“Ziggy Stardust Came From Isleworth”: a BBC Radio 4 doc about Vince Taylor…
Ziggy Stardust was a rock and roll fantasy. But David Bowie’s fictional rockstar, around whom his 1972 album, stage show, and film were built, was inspired by a real performer, Vince Taylor, born in Isleworth, Middlesex. This programme uncovers the truth about a singer whose wild lifestyle ultimately destroyed him, but in so doing he gave rise to a myth that transcended glam-rock and science fiction.
His record “Brand New Cadillac” remains to this day a British rock ‘n’ roll classic, covered later by The Clash.
But Vince was frustrated by his limited success in Britain and, already displaying the unpredictable behaviour and volcanic temper that were to dog him for the rest of his days, he moved to France where the “ye-ye” crowd really went wild for him. They called him ‘Le Diable Noir’ – the Black Devil.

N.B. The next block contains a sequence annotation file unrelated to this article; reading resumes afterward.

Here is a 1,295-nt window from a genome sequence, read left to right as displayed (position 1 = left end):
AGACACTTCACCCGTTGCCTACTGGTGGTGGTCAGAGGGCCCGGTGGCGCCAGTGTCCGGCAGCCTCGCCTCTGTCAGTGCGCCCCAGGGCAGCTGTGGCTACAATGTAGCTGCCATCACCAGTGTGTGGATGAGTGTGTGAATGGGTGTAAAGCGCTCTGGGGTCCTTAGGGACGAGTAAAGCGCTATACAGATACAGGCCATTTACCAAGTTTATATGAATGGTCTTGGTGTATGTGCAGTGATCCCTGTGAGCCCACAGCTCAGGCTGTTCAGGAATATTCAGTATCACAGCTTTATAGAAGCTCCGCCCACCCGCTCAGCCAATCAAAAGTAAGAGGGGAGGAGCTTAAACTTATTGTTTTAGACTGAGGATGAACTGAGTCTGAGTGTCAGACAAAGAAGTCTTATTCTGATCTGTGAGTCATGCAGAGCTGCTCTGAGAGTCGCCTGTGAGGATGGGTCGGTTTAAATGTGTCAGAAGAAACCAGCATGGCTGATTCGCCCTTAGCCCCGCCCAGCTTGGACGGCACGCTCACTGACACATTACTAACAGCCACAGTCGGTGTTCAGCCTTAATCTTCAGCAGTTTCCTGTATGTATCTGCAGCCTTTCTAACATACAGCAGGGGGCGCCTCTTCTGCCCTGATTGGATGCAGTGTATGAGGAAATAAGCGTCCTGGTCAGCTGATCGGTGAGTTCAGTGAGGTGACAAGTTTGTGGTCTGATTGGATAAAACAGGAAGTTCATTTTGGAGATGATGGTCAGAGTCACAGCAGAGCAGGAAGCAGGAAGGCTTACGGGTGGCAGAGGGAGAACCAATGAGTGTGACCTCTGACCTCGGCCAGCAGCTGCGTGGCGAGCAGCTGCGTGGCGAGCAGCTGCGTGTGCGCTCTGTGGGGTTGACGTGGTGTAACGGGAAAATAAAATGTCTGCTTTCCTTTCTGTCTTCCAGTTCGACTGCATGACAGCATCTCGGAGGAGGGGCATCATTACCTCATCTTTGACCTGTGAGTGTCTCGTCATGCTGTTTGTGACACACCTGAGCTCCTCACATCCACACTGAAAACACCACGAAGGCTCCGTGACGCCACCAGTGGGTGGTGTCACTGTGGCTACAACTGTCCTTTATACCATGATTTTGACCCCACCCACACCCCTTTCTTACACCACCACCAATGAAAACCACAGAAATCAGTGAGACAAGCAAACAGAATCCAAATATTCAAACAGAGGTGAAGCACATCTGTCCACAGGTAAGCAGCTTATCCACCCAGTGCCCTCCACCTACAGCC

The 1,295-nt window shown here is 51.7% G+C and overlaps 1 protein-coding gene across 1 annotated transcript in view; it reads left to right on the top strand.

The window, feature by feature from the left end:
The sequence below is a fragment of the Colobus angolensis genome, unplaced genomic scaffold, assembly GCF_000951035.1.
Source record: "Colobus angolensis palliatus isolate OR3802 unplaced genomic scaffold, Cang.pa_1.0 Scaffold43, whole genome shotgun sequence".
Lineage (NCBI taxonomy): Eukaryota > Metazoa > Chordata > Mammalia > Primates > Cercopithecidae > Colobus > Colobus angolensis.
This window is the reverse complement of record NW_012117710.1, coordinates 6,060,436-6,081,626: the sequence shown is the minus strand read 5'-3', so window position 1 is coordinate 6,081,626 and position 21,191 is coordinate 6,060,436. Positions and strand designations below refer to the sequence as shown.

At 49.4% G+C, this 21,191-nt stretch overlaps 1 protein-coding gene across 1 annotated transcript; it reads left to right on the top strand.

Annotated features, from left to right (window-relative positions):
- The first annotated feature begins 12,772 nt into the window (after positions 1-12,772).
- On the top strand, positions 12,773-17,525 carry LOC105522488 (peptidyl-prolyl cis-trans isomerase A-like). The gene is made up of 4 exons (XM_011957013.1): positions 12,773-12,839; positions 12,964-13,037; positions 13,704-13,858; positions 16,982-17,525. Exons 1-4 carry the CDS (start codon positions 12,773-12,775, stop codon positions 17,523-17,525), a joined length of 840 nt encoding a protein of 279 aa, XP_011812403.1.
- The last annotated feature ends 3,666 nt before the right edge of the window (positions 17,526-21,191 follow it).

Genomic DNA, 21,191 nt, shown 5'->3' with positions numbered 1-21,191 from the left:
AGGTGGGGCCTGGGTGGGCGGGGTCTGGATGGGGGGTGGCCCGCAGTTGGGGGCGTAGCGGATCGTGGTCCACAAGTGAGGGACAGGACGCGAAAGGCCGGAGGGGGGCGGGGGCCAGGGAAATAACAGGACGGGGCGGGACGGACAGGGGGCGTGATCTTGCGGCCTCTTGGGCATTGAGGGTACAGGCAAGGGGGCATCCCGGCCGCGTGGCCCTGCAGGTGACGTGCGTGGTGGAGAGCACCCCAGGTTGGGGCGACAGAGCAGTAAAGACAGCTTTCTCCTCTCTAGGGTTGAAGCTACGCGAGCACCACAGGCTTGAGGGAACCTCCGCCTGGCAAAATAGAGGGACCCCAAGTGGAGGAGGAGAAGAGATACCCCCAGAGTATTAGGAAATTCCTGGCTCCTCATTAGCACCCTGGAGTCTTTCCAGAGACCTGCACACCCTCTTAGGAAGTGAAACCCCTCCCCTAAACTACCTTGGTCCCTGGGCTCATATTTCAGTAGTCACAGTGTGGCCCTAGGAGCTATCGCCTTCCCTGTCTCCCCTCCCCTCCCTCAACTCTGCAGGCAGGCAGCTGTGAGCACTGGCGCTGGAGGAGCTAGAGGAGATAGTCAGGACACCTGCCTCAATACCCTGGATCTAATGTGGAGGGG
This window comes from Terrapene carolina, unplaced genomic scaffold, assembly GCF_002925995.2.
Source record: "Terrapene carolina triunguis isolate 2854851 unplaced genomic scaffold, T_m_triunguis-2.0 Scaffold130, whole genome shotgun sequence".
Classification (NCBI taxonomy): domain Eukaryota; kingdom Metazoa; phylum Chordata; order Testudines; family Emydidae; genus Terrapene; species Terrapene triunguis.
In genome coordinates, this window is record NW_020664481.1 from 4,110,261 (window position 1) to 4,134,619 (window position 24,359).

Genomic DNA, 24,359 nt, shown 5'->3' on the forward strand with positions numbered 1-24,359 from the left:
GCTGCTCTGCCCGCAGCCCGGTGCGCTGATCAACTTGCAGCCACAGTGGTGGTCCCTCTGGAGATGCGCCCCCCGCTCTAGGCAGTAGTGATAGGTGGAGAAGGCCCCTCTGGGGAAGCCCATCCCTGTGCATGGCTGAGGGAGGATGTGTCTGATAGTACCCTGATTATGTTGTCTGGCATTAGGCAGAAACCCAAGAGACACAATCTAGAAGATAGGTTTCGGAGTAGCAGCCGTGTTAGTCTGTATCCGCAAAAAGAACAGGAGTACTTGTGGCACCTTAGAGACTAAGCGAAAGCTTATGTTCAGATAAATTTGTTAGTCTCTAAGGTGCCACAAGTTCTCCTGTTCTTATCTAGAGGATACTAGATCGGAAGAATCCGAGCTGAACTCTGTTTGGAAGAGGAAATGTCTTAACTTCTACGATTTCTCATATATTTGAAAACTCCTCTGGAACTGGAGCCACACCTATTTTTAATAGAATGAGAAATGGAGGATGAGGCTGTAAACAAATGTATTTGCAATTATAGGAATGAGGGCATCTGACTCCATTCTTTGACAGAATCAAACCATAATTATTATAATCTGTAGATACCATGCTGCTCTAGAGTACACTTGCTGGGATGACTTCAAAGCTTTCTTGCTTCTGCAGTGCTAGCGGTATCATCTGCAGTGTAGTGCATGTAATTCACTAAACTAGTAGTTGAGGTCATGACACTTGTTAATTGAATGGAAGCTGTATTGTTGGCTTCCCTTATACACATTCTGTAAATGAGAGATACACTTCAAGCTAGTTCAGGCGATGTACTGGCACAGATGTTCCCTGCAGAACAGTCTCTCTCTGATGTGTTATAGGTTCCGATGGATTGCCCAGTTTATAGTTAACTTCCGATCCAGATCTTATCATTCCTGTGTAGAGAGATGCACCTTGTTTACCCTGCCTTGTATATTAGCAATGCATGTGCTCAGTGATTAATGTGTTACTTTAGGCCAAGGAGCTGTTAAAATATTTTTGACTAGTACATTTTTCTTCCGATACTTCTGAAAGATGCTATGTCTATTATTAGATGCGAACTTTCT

Decked out in black leathers, chains, kohl eye make-up and with his hair greased up into a high pompadour he was immediately signed to the French Barclay label. But fuelled by alcohol and drugs Vince’s behaviour became increasingly erratic. At a party he tried LSD for the first time. In his state of mind at the time it was absolutely the very last thing that he needed.
Vince Taylor underwent a kind of public breakdown at his next gig, where he started claiming he was a divine being. David Bowie bumped into him in London and later said: “Vince Taylor was the inspiration for Ziggy…He always stayed in my mind as an example of what can happen in rock n roll. I’m not sure if I held him up as an idol or as something not to become. There was something very tempting about him going completely off the edge.”
Meanwhile, Dickie Pride was considered the best real singer of the Larry Parnes’ stable, a musician’s musician.
He was also (arguably) the first British rock star to die of a drug overdose (making him an early member of The 27 Club) — after being lobotomized: